Botanical Rum: Discover This Up-And-Coming CategoryBy Jake Emen
The spirits world, spurred on by craft distilling and its many thousands of entrants, has increasingly embraced cross-category products. For example, look no further than barrel-aged gin. That gin style brings together the world of gin and whiskey by blending the former’s botanicals with the latter’s barrel maturation. A newer and less-explored category is that of botanical rum — a hybrid spirit made from a sugarcane base. Spiked with a botanical punch, it offers imbibers flavors from the gin world, and perhaps a more grownup rendition of spiced rum, at the same time.
There’s no legal definition for botanical rum as a category, and neither are there producer-led standardized best practices just yet. Consider them a blank botanical canvas, then. The idea — sugarcane plus botanicals — is evolving as more producers continue to get involved. Additionally, the flavors you find will vary from one to another — think zesty herbs, citrus peels, barks and green spices, for starters.
Juniper Need Not Apply
While a lot of botanical rum flavors certainly cross into the realm of gin, that doesn’t mean you’re getting a full gin experience. Most botanical rums, at this time, do not actually include the use of juniper. It’s those other herbs, spices, flowers, seeds and fruits that step in to do the job. “Botanical rum leans heavily on flavor imparted from botanical, floral, or spice infusion but unlike gin it doesn’t require the presence of juniper or any single botanical in particular,” says Devon Trevathan, the co-founder of Liba Spirits, producers of Lafcadio Botanical Rum.
Rum botanicals /Photo Credit: Liba Spirits
As far as the spiced rum comparison goes, most drinkers associate them with heavily adulterated products which have been sweetened and dosed with loads vanilla and hearty baking spices. While certain flavor notes could overlap, Trevathan believes that one key point of difference is a conscious decision to embrace the base rum spirit, rather than mask it.
“We use a small bill of botanicals to accentuate the character of the rum that we created with Louisiana molasses,” Trevathan says. “So, our botanical rum isn’t a neutral spirit to start, it’s very much rum with additional flavor imparted through the infusion of botanicals, and I hope that will become a distinguishing characteristic of botanical rum moving forward.”
New Spirit, New Possibilities
The result is a spirituous chimera with an exciting assortment of cocktail possibilities. Maybe you want your rum cocktail to have the zest and spice of botanicals. Or perhaps you’d like your gin-based cocktail to drift into the sugarcane space. “One of the beautiful things I’ve found playing around with our botanical rum is its incredible versatility,” Trevathan says. “The complexity of the botanical rum really bumps up the profile of cocktails that typically call for rum, and stands up to the demands made by a cocktail that usually requires gin while lending it a different character overall that’s still in sync with the rest of the ingredients.”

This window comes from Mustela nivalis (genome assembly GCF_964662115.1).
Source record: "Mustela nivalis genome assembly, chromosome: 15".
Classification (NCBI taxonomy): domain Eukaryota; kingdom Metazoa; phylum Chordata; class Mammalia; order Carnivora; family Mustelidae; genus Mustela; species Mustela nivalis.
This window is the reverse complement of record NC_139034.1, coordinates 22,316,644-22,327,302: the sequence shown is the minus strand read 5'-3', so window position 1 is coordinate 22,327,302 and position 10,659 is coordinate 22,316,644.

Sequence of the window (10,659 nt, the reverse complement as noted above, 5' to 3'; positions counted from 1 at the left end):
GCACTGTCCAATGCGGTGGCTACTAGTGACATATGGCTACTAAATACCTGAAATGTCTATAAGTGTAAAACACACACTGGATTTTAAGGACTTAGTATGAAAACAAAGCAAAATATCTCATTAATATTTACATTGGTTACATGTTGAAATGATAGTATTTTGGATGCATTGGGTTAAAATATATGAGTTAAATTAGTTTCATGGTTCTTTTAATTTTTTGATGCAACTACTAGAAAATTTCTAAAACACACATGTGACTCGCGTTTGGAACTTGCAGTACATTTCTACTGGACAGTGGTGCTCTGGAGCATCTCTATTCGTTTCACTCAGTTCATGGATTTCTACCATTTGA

The experimentation behind your home bar is part of the appeal as much as it is for those who are producing the spirit. “We’re kind of in uncharted waters here but that’s the fun of it,” Trevathan says.
Botanical Rum to Try
“Our whole philosophy is tying our spirits to a place,” Trevathan says. “We knew we were already going to use a Louisiana molasses, but we realized we could connect Lafcadio more distinctly to New Orleans through the inclusion of botanicals inspired by the city’s culinary culture. We looked through a lot of traditional Creole recipes and we found bay leaf and peppercorn were pretty universal. So we included both of those as well as orange peel, cardamom, and cherry bark to the rum through maceration and redistillation.”
Thrasher’s Green Spiced Rum was released in 2019 by the Potomac Distilling Company helmed by longtime D.C.-area bartender Todd Thrasher. This was the first entrant into the category I came across. It’s designed to be deployed in refreshing cocktails — think rum and tonic or mojito. Additionally, the brand makes use of herbs grown on its distillery’s rooftop including: lemon verbena, lemongrass, lemon balm and mint.
Callisto is California-centric, sourcing its botanicals locally, though the rums originate from Trinidad and Nicaragua. The selection of botanicals is designed to be evocative of The Golden State, including rosemary, lavender, and cherry bark.
Trevathan counts Boukman Rhum, technically a Haitian clairin, as a product which helped spur on the creation of her own. “It’s made in Haiti and distilled from fresh sugarcane juice then infused with native woods and bark, spices like clove, allspice, cinnamon and orange peel,” she says. “It’s definitely a botanical rum that leans more toward traditional spiced rum in its character, but it has a lovely dry finish and maintains a lot of character from the rhum base.”
Spirited Union, based in Amsterdam, may be the world’s first distillery devoted fully to the concept of botanical rum. That would be the “spirited union” they’re referencing, after all. They make a wide range of different botanical rums, such as the Spice & Sea Salt, with cardamom, vanilla, sea salt, cacao, and cloves. Also on offer is Pink Grapefruit & Rose, combining those flavors with blood orange and elderflower.
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